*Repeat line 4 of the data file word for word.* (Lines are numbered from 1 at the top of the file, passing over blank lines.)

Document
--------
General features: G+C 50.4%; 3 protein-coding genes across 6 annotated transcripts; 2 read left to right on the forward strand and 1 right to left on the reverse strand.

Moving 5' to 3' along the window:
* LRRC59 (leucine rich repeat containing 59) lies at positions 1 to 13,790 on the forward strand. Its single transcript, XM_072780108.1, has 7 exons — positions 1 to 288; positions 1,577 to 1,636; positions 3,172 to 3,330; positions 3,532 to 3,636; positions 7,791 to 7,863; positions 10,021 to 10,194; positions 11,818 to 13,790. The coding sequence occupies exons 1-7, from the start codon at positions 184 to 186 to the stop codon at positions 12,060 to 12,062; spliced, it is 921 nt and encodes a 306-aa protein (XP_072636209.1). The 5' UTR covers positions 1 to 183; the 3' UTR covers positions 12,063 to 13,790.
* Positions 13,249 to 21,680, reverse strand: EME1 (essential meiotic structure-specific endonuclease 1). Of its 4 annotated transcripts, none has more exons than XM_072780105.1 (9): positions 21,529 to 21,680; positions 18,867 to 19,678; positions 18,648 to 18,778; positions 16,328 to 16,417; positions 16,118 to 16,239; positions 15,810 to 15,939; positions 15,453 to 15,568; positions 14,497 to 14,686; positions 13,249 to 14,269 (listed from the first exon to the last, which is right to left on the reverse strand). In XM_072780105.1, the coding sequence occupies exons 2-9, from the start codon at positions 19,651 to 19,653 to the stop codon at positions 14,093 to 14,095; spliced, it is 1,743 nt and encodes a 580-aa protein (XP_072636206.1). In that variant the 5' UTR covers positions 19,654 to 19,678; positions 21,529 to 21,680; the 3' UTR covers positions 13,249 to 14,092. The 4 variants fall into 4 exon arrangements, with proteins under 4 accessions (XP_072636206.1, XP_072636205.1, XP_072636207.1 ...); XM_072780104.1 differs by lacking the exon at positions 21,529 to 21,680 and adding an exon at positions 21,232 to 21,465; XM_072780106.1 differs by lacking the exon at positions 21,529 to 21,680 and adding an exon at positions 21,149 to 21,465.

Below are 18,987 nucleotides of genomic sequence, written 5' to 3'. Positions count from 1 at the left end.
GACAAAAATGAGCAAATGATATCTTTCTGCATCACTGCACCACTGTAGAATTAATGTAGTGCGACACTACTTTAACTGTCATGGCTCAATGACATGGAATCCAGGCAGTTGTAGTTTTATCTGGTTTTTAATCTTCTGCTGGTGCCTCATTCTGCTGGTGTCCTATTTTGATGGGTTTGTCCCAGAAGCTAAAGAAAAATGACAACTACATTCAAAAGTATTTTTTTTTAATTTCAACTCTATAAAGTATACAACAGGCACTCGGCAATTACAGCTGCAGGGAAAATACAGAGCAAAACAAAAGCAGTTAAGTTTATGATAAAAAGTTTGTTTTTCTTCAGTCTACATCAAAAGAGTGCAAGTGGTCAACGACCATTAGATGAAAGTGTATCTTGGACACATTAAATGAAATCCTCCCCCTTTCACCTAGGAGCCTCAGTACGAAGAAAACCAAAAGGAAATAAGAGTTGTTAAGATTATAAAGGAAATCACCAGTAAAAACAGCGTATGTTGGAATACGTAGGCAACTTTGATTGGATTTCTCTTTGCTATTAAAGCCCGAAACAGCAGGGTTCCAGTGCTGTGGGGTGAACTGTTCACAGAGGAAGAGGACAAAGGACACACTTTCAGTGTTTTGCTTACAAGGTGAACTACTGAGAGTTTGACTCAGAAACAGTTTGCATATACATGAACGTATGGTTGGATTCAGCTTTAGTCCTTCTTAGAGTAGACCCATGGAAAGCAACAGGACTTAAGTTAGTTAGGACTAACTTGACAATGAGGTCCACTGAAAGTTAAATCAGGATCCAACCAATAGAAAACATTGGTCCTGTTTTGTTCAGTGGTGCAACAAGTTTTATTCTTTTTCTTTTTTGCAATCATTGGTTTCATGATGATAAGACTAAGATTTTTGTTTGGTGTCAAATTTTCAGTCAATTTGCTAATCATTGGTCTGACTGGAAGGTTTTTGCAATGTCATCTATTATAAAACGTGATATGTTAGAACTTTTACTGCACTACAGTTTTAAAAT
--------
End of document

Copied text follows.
* Positions 13,249 to 21,680, reverse strand: EME1 (essential meiotic structure-specific endonuclease 1). Of its 4 annotated transcripts, none has more exons than XM_072780105.1 (9): positions 21,529 to 21,680; positions 18,867 to 19,678; positions 18,648 to 18,778; positions 16,328 to 16,417; positions 16,118 to 16,239; positions 15,810 to 15,939; positions 15,453 to 15,568; positions 14,497 to 14,686; positions 13,249 to 14,269 (listed from the first exon to the last, which is right to left on the reverse strand). In XM_072780105.1, the coding sequence occupies exons 2-9, from the start codon at positions 19,651 to 19,653 to the stop codon at positions 14,093 to 14,095; spliced, it is 1,743 nt and encodes a 580-aa protein (XP_072636206.1). In that variant the 5' UTR covers positions 19,654 to 19,678; positions 21,529 to 21,680; the 3' UTR covers positions 13,249 to 14,092. The 4 variants fall into 4 exon arrangements, with proteins under 4 accessions (XP_072636206.1, XP_072636205.1, XP_072636207.1 ...); XM_072780104.1 differs by lacking the exon at positions 21,529 to 21,680 and adding an exon at positions 21,232 to 21,465; XM_072780106.1 differs by lacking the exon at positions 21,529 to 21,680 and adding an exon at positions 21,149 to 21,465.